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Monday, March 26, 2012

Affects on varous acid concentrations

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An Investigation To Ascertain The Effects Of Various Acid Concentrations On The Rate Of Reactions.


Aim


This experiment is to determine if the concentration of sodium thiosulphate affects the rate of the chemical reactions with hydrochloric acid, resulting in the solution becoming cloudy.


Fair Test


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All liquids used in the experiment are required to be at the same temperature. Substances that are at a higher temperature have absorbed energy. This causes the movement of particles to increase resulting in them colliding with other particles more frequently. This is one of the factors which determines the rate at which the particles react with one another. Consequently, liquids at a lower temperature contains slower moving particles, reducing the rate of reaction. Therefore it is important to maintain the temperatures the same to enable a fair test.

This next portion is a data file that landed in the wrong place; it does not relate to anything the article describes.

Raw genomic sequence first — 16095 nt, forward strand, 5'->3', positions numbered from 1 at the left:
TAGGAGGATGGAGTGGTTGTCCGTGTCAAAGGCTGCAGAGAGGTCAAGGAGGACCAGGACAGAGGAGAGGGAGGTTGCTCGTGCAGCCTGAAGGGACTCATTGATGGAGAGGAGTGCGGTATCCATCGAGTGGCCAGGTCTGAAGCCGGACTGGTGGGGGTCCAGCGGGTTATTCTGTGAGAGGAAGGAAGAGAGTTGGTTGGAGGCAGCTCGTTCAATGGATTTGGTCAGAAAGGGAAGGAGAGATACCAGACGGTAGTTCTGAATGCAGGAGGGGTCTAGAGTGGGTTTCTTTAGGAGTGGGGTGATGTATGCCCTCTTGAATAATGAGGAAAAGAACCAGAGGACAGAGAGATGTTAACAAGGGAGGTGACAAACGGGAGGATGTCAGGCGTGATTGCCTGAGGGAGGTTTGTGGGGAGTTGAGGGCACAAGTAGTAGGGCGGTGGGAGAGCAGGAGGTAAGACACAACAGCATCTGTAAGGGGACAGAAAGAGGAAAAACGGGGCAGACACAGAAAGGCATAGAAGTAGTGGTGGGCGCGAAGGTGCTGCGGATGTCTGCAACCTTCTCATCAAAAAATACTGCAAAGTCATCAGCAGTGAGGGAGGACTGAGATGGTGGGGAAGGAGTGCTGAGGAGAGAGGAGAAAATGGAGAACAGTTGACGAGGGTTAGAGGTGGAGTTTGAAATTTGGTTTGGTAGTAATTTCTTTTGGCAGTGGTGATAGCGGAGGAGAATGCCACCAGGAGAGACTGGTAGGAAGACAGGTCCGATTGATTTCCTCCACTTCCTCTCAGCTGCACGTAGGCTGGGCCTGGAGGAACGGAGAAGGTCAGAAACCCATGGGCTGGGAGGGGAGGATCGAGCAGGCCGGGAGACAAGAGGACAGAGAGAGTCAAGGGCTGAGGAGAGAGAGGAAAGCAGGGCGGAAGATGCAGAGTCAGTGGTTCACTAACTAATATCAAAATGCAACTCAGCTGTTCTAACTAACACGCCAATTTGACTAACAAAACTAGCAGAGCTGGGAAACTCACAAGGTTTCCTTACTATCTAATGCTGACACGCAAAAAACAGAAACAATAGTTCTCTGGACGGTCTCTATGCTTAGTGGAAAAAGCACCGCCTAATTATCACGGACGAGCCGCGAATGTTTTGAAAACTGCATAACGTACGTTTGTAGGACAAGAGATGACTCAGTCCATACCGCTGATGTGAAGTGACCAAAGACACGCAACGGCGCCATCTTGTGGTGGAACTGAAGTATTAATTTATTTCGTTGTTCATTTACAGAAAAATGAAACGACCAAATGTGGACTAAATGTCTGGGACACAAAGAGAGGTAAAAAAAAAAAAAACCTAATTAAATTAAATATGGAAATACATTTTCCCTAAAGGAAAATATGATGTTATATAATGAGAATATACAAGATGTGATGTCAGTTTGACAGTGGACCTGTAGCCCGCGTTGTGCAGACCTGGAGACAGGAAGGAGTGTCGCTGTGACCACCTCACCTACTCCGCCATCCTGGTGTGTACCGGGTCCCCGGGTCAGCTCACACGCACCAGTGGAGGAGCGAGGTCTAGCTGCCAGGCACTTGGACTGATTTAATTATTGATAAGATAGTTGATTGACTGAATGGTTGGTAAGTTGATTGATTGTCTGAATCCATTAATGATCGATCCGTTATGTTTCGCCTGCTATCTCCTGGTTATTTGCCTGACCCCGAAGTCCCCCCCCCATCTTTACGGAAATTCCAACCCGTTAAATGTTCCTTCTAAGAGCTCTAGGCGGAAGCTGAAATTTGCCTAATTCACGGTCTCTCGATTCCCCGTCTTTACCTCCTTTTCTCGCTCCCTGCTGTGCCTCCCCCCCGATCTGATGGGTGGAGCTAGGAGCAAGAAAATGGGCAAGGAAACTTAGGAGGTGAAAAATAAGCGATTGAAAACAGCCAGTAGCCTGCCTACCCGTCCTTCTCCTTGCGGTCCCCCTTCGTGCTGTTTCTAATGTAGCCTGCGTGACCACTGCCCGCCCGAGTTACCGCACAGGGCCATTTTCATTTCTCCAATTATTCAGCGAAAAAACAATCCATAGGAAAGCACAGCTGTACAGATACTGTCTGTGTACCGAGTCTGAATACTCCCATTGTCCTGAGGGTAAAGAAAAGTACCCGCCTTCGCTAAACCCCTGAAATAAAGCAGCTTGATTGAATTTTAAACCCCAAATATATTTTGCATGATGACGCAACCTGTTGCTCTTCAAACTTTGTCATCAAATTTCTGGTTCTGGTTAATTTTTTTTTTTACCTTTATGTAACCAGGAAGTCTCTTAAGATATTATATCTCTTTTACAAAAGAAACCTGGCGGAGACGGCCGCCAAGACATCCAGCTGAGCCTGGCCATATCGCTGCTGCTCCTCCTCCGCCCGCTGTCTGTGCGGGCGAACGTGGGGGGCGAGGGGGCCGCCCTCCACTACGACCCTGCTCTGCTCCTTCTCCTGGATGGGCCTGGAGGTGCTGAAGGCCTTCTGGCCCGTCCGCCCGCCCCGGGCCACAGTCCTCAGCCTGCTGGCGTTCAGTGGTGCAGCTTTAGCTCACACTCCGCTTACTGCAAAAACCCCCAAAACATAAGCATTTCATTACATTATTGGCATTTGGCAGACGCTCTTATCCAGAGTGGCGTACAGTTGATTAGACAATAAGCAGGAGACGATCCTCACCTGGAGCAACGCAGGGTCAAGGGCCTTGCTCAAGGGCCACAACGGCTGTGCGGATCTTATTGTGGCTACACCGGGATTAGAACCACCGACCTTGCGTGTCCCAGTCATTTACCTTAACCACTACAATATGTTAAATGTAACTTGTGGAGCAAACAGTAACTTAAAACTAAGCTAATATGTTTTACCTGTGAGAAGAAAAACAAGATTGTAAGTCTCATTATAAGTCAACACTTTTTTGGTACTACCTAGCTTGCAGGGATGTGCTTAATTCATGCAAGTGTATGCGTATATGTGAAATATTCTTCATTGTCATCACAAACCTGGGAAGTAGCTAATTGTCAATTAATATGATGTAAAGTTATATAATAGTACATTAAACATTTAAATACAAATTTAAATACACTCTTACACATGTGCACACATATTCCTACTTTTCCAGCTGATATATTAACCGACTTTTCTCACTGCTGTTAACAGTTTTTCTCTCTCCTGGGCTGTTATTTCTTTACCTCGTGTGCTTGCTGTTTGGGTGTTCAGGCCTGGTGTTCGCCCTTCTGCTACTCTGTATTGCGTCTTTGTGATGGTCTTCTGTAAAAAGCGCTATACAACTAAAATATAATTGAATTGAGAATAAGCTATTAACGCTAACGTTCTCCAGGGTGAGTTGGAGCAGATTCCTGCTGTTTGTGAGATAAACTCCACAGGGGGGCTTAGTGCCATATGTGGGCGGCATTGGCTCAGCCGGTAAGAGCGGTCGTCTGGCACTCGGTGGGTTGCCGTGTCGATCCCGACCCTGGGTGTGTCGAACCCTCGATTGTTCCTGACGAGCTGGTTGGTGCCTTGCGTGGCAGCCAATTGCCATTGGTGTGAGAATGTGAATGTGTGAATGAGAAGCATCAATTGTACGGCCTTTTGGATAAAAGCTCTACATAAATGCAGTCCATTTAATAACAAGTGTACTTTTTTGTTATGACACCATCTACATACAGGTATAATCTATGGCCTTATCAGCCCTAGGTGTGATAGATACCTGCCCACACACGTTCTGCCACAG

The concentration of the hydrochloric acid must be kept the same. A lower concentration means less particles in the solution, therefore less collisions resulting in a reduced reaction rate. A higher concentration has more particles in the solution with more collisions occurring, causing an increased reaction rate.


In order for the experiment to be accurate, clean equipment is required for each experiment to reduce the risk of cross-contamination.


But the same cross drawn on paper using a black pen must be used for every experiment to keep the darkness of the cross the same.


The volumes of the chemicals used in each experiment must be consistent as different volumes will cause different concentrations of particles; affecting the final result.


A stopwatch must be used to record the time take for the reaction to take place. The stopwatch is pressed to start when the sodium thiosulphate is added to the hydrochloric acid and pressed to stop when the cross under the conical flask becomes opaque.


The time of the reaction and the concentration of the sodium thiosulphate must be recorded immediately.